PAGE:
Honestly, I do believe Rollins would be up for it, but his language mimics a "shock and awe" style which, in my humble opinion, sabotages the message to some degree.  Bonhoeffer himself admitted that his blustery early writings calling for church reform later mellowed to a certain extent when he was imprisoned.  This was evident in his gracious treatment of guards, fellow prisoners, and family members during his confinement.  To me, Rollins seems to be in his blustery stage.  One example is his redefinition of the word "religion" to mean an anti-Christian system.  I'm sorry, Peter, but that's bad etymology.  To me, he is simply erecting a target in order to knock it down (straw man fallacy).  Scriptural writers call for true or pure religion, not the eradication of religion (see 1 Timothy 5:4, James 1:27).

Anyway, enough of my complaints and on to what Rollins has done well in this book.  First, I love the easy, readable style.  He interjects pithy stories or parables into each chapter to illustrate his points.  Very nicely done.  The crucifixion and Jesus' cry of abandonment are a focal point from which he expounds his theme of giving up the "idol" of a convenient, comforting God (deus ex machina).  Rollins calls this inadequate, self-serving image of God the "God of religion," and effectively and jarringly brings the scandal of the cross in direct conflict with this cozy image.  In many places, we see hints of John of the Cross' dark night of the soul, though somewhat surprisingly, Rollins does not make reference to the reformer.   

I have to mention Chapter Three's brilliant title:  "I'm Not Religious" and Other Religious Sayings.  Made me laugh out loud.  As the book progresses, Rollins writes convincingly about embracing crucifixion, losing our religion, and rejecting the system which props up our comfortable beliefs.  He challenges the reader to approach the cross not as an objective critic, but as a participatory lover (75).  One of the most dynamic chapters is the one that addresses the gap between beliefs and actions.  Rollins states that "our practices do not fall short of our beliefs; they are our beliefs" (102).  That made me stop and think.  And think some more.  When Rollins does finally come to the subject of the resurrection, he presents it not as the answer to the crucifixion, but as a lens through which the coldness and the darkness of the cross are truly felt (112).  The resurrection lives in the midst of death (108).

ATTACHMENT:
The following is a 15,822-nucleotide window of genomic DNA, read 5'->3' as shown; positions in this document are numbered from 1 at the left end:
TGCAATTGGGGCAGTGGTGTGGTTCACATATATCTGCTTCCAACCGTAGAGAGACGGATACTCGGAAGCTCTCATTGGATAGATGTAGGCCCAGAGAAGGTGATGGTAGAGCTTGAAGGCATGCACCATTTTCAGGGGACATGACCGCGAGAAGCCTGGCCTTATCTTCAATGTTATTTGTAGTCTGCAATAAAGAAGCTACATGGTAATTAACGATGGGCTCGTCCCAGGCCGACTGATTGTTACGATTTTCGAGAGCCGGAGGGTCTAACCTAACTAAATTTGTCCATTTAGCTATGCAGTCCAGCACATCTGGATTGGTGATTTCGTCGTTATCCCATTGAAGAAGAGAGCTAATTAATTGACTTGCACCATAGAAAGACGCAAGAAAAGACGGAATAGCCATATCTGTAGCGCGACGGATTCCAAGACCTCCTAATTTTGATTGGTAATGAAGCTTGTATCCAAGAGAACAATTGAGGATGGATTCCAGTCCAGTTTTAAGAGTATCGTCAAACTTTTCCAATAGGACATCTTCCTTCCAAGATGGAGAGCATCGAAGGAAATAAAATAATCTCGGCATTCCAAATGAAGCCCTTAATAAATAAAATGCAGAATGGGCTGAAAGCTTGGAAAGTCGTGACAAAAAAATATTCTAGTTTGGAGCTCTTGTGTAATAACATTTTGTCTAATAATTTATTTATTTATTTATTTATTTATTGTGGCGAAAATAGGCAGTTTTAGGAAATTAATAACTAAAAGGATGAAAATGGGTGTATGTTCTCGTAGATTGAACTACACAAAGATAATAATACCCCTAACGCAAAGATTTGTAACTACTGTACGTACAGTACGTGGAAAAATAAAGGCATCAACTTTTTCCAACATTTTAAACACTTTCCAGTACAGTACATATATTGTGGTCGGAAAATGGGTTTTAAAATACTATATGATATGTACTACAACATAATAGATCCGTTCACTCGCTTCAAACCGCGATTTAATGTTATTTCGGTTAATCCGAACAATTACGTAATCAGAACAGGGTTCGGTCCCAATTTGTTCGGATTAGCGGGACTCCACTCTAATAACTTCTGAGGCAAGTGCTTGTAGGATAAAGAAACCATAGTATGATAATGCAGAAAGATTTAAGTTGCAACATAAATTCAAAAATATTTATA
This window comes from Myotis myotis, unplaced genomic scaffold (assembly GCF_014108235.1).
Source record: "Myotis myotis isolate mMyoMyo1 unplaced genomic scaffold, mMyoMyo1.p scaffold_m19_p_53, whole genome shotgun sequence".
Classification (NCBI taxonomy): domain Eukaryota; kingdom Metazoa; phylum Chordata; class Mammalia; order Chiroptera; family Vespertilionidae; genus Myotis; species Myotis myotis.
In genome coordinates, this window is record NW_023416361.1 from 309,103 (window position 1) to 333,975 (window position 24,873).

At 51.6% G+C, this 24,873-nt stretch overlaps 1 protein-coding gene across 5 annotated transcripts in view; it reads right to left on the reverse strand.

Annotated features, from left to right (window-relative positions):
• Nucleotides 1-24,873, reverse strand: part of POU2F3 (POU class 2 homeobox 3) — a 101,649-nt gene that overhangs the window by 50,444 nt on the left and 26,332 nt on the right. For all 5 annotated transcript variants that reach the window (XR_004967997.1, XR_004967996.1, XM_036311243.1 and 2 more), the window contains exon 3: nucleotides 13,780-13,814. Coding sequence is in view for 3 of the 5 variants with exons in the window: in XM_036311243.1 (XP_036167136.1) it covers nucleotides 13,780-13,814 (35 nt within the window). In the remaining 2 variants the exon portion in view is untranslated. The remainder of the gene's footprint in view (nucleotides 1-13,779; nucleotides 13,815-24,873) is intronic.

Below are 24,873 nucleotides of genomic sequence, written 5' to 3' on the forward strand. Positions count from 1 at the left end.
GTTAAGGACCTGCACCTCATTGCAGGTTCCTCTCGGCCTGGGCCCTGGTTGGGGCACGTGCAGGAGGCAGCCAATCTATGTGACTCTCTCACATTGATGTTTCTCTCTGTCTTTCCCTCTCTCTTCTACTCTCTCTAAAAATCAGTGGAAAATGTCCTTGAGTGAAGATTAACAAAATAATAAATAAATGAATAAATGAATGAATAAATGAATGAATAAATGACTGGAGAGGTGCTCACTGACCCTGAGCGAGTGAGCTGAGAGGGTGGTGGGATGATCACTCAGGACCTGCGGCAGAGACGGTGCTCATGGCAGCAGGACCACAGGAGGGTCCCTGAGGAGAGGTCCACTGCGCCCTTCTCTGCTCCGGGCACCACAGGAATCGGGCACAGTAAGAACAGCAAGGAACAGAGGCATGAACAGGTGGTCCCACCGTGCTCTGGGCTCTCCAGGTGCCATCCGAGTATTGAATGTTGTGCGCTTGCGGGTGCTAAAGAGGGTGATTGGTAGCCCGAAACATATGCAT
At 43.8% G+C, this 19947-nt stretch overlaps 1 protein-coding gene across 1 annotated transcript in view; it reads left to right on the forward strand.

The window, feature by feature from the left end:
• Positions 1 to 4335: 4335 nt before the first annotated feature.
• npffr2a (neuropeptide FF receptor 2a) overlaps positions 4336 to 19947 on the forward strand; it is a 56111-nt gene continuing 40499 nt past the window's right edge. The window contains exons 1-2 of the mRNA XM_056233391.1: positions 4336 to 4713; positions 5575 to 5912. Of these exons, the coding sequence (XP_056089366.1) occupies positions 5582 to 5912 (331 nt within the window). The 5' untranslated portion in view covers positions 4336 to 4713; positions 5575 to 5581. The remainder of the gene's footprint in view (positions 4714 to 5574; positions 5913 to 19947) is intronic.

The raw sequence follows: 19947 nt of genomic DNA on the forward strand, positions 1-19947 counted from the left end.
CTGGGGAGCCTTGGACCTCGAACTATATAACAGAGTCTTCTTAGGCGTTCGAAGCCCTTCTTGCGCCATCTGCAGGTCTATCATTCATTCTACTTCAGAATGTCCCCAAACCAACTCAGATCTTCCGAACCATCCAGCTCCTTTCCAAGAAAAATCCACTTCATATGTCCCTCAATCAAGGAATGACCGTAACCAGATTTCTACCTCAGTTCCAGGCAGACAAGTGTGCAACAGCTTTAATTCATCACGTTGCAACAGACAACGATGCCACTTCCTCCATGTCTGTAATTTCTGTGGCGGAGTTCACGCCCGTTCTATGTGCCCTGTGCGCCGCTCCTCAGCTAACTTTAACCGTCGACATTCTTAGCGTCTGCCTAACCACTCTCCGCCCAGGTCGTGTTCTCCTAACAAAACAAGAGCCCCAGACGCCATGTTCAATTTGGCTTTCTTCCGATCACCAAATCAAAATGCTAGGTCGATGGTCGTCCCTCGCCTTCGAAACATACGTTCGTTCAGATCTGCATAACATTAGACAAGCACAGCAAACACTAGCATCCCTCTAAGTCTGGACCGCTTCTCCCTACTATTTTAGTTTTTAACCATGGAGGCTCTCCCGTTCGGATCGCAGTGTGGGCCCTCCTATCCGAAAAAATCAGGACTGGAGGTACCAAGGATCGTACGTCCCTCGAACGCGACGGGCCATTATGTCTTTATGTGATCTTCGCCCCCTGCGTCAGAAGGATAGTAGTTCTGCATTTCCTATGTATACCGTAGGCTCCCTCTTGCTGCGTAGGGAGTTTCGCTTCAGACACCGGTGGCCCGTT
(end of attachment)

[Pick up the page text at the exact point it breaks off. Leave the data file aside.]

This fixation on the crucifixion is reflective of Rollins' negative style (via negativa) which concentrates on describing what is not instead of what is or can be; while effective, it falters somewhat when it comes to actually telling us what "religionless Christianity" looks like.  The closest he comes is to say that we find God through turning away from self-interest and losing ourselves in love (125).  It seems that Rollins is still working out the practical implications of what it means to encounter God in this radical crucifixion way and thus has a tough time explaining it, but that's just my opinion. 

While I think Rollins' largely deconstructionist approach could use a bit more development or maturity (couldn't we all?), I appreciate that he is not playing the role of a disinterested critic.  In the "conversation" printed at the end of the book, he admits that while developing these concepts, he experienced resistance from himself.  He says: "The idea that I need to radically interrogate the things that I hold dear and encounter my own brokenness, darkness, and vulnerability is terrifying...I speak first and foremost to myself" (188).

Brave words from a brave man.  Insurrection is a book worth reading.  The ideas in it are worth grappling with.  The author, by his own admission, will be grappling right alongside you. 

Tuesday, January 17, 2012

accurate worship

I was reading an introduction to 1-2 Chronicles a few days ago and came across an interesting phrase:  accurate worship.  It seemed strangely out of place, yet I know Eugene (Peterson) meant to use exactly those words.  So I did some thinking and reading and researching.  Here are some thoughts that came out of that.

First, let's look at the word 'accurate.'  I consulted with a few people who are well-versed in archery and came away with some good pointers on accuracy.  First, orient yourself towards your target.  Never let it out of your sight.  Second, anchoring is very important.  Be firmly grounded (solid stance) and find a point of reference which will help you to be consistent.  Some people draw the bow back till it touches their cheek.  Every time they aim, they then pull to the exact same spot -it helps them be consistent.  This is called anchoring.  Third, use a soft grip.  Too much tension on the bow or too much tension in your body will pull you off target.  A death grip on the bow (happens when you are trying really hard to get it right) makes your muscles contract and affects your accuracy.  Hold the bow lightly, with a partially open hand, allowing it to rest naturally between two fingers.  Be at ease.